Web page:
Thursday, December 31, 2015

The day after chemo

I was at work today. Super productive with the dex impacting me full force.  I was out in the field part of the day, checking on progress on a bridge construction project.  Being in the field kicks the ass of sitting in a cubicle. 

Wednesday, December 30, 2015

Day 1 Cycle 16

This photo is of the second to last step of my infusion today. It's the flush of the port at the end of day one of cycle 16 of my latest cycle of maintenance routine. A cycle is a month. Note that there has been countless other regimens over the past nearly five years. So total cycles for all treatments is an unknown number to me. I suppose I could calculate it, but there is no point.

I'm wide awake from the dex. I tried a different sleep aid tonight and it has had zero effect. My mind is spinning widely.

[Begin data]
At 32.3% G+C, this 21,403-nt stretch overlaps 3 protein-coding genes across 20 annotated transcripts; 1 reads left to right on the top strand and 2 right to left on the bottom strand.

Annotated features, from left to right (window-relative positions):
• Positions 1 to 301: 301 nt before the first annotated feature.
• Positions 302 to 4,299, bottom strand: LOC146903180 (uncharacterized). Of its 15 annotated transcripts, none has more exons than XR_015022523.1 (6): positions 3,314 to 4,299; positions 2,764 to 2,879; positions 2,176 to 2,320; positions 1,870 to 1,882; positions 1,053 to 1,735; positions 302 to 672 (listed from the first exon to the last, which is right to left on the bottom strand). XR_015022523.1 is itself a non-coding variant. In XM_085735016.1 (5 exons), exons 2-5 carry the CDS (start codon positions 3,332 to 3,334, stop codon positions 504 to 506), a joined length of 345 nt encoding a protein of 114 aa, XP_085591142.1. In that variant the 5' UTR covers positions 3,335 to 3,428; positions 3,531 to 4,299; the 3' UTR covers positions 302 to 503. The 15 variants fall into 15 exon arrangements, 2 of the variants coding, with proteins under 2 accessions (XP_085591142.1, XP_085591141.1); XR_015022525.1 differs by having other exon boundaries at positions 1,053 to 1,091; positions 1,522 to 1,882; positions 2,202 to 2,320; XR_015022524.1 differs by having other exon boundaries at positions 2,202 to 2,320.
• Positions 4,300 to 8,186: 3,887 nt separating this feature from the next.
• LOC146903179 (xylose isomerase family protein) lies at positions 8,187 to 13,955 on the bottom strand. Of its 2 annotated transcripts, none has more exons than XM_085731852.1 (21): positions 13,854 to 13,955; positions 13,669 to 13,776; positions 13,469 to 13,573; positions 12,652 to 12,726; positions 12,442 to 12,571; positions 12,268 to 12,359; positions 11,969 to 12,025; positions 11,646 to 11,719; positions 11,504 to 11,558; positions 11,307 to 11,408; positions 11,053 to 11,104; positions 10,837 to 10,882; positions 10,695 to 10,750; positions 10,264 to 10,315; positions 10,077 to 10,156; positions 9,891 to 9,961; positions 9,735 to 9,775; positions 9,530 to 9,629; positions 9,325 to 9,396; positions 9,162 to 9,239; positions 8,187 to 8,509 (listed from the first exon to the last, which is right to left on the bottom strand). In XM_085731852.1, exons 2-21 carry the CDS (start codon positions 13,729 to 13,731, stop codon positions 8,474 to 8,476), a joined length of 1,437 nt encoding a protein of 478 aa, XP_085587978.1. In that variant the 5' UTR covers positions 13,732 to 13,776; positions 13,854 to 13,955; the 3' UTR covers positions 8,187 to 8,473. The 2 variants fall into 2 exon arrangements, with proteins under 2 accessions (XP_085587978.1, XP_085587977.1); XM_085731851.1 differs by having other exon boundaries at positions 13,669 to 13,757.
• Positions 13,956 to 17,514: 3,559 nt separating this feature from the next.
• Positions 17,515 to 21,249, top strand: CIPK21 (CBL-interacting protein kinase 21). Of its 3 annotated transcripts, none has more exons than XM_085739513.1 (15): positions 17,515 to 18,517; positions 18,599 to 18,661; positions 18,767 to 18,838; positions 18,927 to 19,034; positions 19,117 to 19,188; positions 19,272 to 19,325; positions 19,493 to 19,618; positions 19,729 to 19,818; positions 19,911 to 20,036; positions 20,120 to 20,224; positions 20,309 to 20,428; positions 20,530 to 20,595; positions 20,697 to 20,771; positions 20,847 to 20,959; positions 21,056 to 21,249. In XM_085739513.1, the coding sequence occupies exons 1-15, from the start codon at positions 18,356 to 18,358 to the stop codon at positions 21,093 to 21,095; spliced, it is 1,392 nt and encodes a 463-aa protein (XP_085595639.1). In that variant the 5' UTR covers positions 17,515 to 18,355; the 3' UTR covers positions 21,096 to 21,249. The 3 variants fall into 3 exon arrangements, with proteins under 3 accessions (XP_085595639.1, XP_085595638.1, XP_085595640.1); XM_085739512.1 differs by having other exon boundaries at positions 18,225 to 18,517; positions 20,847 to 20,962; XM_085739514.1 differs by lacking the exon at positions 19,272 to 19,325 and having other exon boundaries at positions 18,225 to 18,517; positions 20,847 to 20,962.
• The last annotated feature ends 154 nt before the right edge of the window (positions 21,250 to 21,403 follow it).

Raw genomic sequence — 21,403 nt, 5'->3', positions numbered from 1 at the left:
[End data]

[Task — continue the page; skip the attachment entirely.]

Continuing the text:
I'm thinking about my brother and sister in law, who have been faced with one family emergency after another. My sister in law's sister in the hospital, struggling against her lifelong diabetes....another horrible disease. My sister in law has lost both her parents over the past 18 months. Truly sad. But my sister in law carries on in a way that I'm not sure a lot of people could do.

My wife has been sick for a few days with some kind of flu. She's finally feeling better. Gracie, my pup, has an odd fear of coughing. So anytime my wife coughs, Gracie freaks out and leaves the room. Then she comes back. Then there is another cough and she leaves again. So all night I am hearing the click clack of Gracie's nails on our faded hardwood floors.